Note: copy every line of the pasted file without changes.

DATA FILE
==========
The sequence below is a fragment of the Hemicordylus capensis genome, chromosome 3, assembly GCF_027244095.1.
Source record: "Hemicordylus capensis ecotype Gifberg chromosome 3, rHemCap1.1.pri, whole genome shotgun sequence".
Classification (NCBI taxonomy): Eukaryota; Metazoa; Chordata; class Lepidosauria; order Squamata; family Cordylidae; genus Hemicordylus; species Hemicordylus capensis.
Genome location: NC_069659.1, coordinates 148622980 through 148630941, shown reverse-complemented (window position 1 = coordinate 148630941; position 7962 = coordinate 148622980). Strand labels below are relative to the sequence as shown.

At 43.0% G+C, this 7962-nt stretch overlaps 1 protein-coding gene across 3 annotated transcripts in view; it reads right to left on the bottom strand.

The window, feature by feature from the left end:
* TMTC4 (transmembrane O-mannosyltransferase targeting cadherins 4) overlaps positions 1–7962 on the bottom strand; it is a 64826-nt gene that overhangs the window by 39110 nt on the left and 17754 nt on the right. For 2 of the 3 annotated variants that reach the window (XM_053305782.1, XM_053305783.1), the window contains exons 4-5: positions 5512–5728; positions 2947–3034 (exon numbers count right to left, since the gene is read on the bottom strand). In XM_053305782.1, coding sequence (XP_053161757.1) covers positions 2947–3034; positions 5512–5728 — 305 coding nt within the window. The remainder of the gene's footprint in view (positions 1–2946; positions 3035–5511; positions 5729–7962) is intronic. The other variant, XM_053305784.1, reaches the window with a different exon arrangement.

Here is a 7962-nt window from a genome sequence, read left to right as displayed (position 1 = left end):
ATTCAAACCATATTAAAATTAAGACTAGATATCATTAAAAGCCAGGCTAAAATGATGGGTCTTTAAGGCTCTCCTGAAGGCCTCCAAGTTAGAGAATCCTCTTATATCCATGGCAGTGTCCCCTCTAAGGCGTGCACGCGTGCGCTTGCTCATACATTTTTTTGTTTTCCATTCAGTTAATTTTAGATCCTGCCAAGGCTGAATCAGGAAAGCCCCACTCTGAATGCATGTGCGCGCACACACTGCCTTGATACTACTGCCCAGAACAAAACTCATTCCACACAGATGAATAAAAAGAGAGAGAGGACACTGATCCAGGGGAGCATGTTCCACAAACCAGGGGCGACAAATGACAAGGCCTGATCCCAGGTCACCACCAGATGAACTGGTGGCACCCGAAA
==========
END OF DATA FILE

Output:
The sequence below is a fragment of the Hemicordylus capensis genome, chromosome 3, assembly GCF_027244095.1.
Source record: "Hemicordylus capensis ecotype Gifberg chromosome 3, rHemCap1.1.pri, whole genome shotgun sequence".
Classification (NCBI taxonomy): Eukaryota; Metazoa; Chordata; class Lepidosauria; order Squamata; family Cordylidae; genus Hemicordylus; species Hemicordylus capensis.
Genome location: NC_069659.1, coordinates 148622980 through 148630941, shown reverse-complemented (window position 1 = coordinate 148630941; position 7962 = coordinate 148622980). Strand labels below are relative to the sequence as shown.

At 43.0% G+C, this 7962-nt stretch overlaps 1 protein-coding gene across 3 annotated transcripts in view; it reads right to left on the bottom strand.

The window, feature by feature from the left end:
* TMTC4 (transmembrane O-mannosyltransferase targeting cadherins 4) overlaps positions 1–7962 on the bottom strand; it is a 64826-nt gene that overhangs the window by 39110 nt on the left and 17754 nt on the right. For 2 of the 3 annotated variants that reach the window (XM_053305782.1, XM_053305783.1), the window contains exons 4-5: positions 5512–5728; positions 2947–3034 (exon numbers count right to left, since the gene is read on the bottom strand). In XM_053305782.1, coding sequence (XP_053161757.1) covers positions 2947–3034; positions 5512–5728 — 305 coding nt within the window. The remainder of the gene's footprint in view (positions 1–2946; positions 3035–5511; positions 5729–7962) is intronic. The other variant, XM_053305784.1, reaches the window with a different exon arrangement.

Here is a 7962-nt window from a genome sequence, read left to right as displayed (position 1 = left end):
ATTCAAACCATATTAAAATTAAGACTAGATATCATTAAAAGCCAGGCTAAAATGATGGGTCTTTAAGGCTCTCCTGAAGGCCTCCAAGTTAGAGAATCCTCTTATATCCATGGCAGTGTCCCCTCTAAGGCGTGCACGCGTGCGCTTGCTCATACATTTTTTTGTTTTCCATTCAGTTAATTTTAGATCCTGCCAAGGCTGAATCAGGAAAGCCCCACTCTGAATGCATGTGCGCGCACACACTGCCTTGATACTACTGCCCAGAACAAAACTCATTCCACACAGATGAATAAAAAGAGAGAGAGGACACTGATCCAGGGGAGCATGTTCCACAAACCAGGGGCGACAAATGACAAGGCCTGATCCCAGGTCACCACCAGATGAACTGGTGGCACCCGAAA